Published March 2005

Back when I was a youngster of ten or twelve, I spent a lot of time roaming the hills of southern Ohio with a cluster of boon companions. We had no televisions or computers then, so we made our own fun, and to forestall dangerous snakes, bears, alligators, and tigers, went heavily armed with slingshots. These were hand made with Y shaped branches from a hickory limb dried and peeled, strips of rubber from an old inner tube, and a leather tongue from an ancient shoe. Without bragging, we were deadly with those primitive weapons, simply because we practiced all day long, usually shooting smooth creek stones.

When I reached 14 I bought a single shot .22 rifle with paper route money, and became equally deadly with that, often shooting up a box of long or long rifles a day for days at a time. Again, practice makes near perfect. It’s a good lesson, and hunters who are feeling the effects of cabin fever and staring out the window at snow, chill rain, and sleet might take advantage of those rare sunny days to do some practice, too.

Groundhog season is coming soon, in fact the boars are already moving, and this second worst month of the year (February’s first), is prime time to head out with the chuck gun and do some shooting. Or improve that rusty eye with a round of trap at some local club, or go out with a friend and a hand trap for some REALLY challenging practice. That’s nearly as good as sporting clays. And on some truly nasty day when you’re biting your fingernails, get out the family artillery and go to work.

Each year about this time I take an hour or two to carefully clean and oil my own hunting guns, and leave them softly glowing for the next hunt. Far better than reaching for the squirrel gun only to find its barrel coated with rust. Fishermen can make good use of a few of these bad weather days too, following the old Boy Scout maximum “Be Prepared.” March is a good time to break out long unused rods, and either cut off the first 20 feet of monofilament with its frays and nicks, or completely replace the line with something new that’s untouched by the sun. Reels? Check them out, oil the lot into smoothness, removing any sand and grit, and make them ready for that first four pound bass of spring.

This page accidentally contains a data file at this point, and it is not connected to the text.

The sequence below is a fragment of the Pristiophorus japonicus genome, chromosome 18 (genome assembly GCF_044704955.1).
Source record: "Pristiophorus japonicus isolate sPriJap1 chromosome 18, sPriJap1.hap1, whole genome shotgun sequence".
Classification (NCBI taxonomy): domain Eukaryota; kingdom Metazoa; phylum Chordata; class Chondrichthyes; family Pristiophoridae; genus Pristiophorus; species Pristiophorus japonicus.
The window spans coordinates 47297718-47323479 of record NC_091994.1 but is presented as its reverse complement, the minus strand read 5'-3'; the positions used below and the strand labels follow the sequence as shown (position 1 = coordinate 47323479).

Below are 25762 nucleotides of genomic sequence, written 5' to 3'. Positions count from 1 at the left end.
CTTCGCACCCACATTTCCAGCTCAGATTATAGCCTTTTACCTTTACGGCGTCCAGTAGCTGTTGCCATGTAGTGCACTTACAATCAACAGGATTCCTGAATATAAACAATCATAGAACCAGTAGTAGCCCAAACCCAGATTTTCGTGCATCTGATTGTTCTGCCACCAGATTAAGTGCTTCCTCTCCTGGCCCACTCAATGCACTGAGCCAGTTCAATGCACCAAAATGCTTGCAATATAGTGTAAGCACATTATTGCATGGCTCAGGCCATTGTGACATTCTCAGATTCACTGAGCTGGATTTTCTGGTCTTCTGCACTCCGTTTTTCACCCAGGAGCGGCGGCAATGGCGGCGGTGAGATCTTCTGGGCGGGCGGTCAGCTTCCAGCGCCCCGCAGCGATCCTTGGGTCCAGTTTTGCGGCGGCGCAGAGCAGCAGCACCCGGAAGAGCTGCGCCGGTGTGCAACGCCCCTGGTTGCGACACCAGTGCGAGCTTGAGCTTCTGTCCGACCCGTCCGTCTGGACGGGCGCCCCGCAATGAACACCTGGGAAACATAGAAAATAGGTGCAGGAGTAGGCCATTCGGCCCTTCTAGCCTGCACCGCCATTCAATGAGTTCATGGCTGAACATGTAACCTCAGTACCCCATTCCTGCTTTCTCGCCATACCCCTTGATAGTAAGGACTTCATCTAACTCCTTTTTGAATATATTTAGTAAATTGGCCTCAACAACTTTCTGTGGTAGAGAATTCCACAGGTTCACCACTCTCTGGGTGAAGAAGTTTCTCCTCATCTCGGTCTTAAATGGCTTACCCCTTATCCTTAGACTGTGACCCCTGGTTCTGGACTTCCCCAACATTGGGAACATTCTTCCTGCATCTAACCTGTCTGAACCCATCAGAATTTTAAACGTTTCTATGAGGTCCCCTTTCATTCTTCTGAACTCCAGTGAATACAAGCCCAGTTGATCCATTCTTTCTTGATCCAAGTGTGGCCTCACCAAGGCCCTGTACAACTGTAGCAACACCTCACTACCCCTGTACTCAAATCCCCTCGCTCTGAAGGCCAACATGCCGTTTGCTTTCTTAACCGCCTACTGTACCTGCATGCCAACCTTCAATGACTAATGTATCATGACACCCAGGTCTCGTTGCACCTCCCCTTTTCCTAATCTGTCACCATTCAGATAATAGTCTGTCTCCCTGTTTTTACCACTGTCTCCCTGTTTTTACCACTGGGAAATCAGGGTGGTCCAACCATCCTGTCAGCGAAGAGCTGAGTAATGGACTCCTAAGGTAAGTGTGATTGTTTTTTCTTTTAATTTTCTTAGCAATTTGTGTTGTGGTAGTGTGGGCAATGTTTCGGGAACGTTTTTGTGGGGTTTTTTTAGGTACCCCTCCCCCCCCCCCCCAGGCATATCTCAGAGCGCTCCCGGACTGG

Typically, my tackle boxes are a mess at years end. I have one for bass, another for walleye, etc. as you probably do, and they’re in bad shape. Maybe some melted plastic worms in one tray from a hot days fishing last summer, maybe some smelly real worms in the bottom of one box or another. So, you remove most of the gear, eliminate junk, put the lot into order, and take some more time to carefully sharpen the hook of each crankbait and spinnerbait. It’s time well spent when a walleye bites gently, and is still hooked.

Outdoorsmen good with their hands can make some useful things this month, and save substantial money by purchasing molds from Cabela’s, L.L. Bean, Bass Pro Shops, or wherever. I’ve done this more than once, gathering up old tire weights from a local repair shop, and melting them down in a pan on a Coleman two burner stove. It’s vital to do this in a well ventilated place because lead fumes aren’t good, but I’ve spent some profitable hours making a several year supply of lead fishing sinkers and enough .45 caliber rifle balls to keep my muzzleloader firing for several seasons. Once I ordered a jig mold and jig hooks, and made a rather vast quantity of jigs, painting their heads, and adding twister or grub tails for walleye and saugeye. I still have some left. It’s a bad month and there’ll be more bad weather, but cleaning up your gear beats watching tv and swirling snow. Now’s the time to do it.

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